"It is very basic research," says Zurek, a theoretical chemist. "But if one could potentially metallize hydrogen using the addition of sodium, it could ultimately help us better understand superconductors and lead to new approaches to designing a room-temperature superconductor."

By permitting electricity to travel freely, without resistance, such a superconductor could dramatically improve the efficiency of power transmission technologies.

Zurek, who joined UB in 2009, conducted research at Cornell University as a postdoctoral associate under Roald Hoffmann, a Nobel Prize-winning theoretical chemist whose research interests include the behavior of matter under high pressure.

In October 2009, Zurek co-authored a paper with Hoffman and other colleagues in the Proceedings of the National Academy of Sciences predicting that LiH6 -- a compound containing one lithium atom for every six hydrogen atoms -- could form as a stable metal at a pressure of around 1 million atmospheres.

Neither LiH6 and NaH9 exists naturally as stable compounds on Earth, but under high pressures, their structure is predicted to be stable.

"One of the things that I always like to emphasize is that chemistry is very different under high pressures," Zurek says. "Our chemical intuition is based upon our experience at one atmosphere. Under pressure, elements that do not usually combine on the Earth's surface may mix, or mix in different proportions. The insulator iodine becomes a metal, and sodium becomes insulating. Our aim is to use the results of computational experiments in order to help develop a chemical intuition under pressure, and to predict new materials with unusual properties."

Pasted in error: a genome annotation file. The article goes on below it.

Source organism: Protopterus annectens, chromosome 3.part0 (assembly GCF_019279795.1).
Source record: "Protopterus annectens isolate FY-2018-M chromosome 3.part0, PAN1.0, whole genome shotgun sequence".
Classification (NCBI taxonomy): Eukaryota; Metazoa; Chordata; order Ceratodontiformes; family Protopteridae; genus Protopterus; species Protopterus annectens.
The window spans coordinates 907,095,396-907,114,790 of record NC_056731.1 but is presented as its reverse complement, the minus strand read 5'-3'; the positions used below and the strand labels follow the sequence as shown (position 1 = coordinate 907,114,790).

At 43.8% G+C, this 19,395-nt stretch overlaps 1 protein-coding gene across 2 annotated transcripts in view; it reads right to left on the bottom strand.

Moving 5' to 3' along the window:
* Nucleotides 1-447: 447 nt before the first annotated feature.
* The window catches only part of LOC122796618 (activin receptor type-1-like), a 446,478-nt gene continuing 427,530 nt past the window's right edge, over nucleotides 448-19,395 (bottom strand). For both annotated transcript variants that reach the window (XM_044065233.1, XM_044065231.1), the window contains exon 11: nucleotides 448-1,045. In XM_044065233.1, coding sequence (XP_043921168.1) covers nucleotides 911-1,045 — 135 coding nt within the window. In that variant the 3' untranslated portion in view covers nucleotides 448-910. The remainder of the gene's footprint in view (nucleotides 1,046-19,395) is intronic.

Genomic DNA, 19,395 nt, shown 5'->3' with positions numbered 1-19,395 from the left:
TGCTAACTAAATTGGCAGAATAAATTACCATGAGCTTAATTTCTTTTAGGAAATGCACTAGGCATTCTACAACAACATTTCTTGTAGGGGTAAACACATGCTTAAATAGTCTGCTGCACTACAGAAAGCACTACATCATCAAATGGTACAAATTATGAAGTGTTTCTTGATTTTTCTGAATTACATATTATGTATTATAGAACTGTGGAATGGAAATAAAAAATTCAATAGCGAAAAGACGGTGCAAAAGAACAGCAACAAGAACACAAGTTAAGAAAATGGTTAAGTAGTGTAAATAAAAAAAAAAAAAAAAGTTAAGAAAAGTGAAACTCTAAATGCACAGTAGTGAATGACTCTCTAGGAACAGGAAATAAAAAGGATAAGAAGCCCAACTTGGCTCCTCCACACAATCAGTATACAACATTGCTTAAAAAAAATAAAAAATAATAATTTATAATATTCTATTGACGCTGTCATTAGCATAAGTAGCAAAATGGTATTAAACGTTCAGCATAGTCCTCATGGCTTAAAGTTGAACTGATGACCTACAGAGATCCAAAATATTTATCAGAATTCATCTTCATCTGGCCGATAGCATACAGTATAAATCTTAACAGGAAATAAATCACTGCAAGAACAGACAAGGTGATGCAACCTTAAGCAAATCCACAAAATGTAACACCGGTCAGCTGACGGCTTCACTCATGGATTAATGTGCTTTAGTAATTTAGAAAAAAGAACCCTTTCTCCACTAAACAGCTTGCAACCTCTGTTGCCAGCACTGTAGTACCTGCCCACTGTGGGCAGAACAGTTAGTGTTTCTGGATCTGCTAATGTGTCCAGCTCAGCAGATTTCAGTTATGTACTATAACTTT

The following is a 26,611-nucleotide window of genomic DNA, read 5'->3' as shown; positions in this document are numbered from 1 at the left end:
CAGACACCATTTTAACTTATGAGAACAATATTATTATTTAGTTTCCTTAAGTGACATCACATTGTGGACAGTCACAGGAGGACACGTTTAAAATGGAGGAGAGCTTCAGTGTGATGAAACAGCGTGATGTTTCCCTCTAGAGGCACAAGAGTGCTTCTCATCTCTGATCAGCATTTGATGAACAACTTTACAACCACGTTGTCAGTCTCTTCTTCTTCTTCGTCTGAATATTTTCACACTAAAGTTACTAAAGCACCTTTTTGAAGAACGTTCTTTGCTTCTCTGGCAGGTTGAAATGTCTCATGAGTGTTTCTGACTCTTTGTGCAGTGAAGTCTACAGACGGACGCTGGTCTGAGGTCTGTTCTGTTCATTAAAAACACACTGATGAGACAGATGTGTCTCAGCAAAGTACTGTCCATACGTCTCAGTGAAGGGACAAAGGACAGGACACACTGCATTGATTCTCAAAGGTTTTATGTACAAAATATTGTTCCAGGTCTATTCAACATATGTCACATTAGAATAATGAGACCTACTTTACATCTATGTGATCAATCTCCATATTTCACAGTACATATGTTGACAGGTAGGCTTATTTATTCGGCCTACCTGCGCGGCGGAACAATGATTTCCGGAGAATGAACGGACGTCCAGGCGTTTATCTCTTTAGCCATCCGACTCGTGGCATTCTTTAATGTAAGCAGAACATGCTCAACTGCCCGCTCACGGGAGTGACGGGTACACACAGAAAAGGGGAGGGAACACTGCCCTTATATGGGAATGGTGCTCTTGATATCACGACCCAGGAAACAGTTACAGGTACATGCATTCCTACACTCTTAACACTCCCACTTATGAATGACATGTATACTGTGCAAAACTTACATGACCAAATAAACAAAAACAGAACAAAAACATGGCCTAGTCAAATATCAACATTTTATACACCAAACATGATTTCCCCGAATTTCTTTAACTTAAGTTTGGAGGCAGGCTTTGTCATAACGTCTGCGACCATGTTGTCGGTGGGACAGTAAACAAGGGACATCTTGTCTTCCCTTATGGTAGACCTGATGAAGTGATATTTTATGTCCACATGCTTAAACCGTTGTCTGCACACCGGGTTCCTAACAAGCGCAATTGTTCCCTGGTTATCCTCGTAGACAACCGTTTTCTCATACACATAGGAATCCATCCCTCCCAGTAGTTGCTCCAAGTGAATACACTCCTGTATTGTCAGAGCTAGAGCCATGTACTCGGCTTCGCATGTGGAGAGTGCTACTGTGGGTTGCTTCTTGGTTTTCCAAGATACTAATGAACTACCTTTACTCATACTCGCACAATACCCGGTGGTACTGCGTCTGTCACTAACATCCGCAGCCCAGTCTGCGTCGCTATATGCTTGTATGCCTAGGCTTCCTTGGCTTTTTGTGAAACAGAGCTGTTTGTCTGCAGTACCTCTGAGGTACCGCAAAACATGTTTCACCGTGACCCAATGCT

Story Source:

The above story is based on materials provided by University at Buffalo. Note: Materials may be edited for content and length.


Cite This Page:

University at Buffalo. "Under pressure, sodium, hydrogen could undergo a metamorphosis, emerging as superconductor." ScienceDaily. ScienceDaily, 13 June 2011. <www.sciencedaily.com/releases/2011/06/110613162240.htm>.
University at Buffalo. (2011, June 13). Under pressure, sodium, hydrogen could undergo a metamorphosis, emerging as superconductor. ScienceDaily. Retrieved April 18, 2014 from www.sciencedaily.com/releases/2011/06/110613162240.htm
University at Buffalo. "Under pressure, sodium, hydrogen could undergo a metamorphosis, emerging as superconductor." ScienceDaily. www.sciencedaily.com/releases/2011/06/110613162240.htm (accessed April 18, 2014).

Share This



More Matter & Energy News

Friday, April 18, 2014

Featured Research

from universities, journals, and other organizations


Featured Videos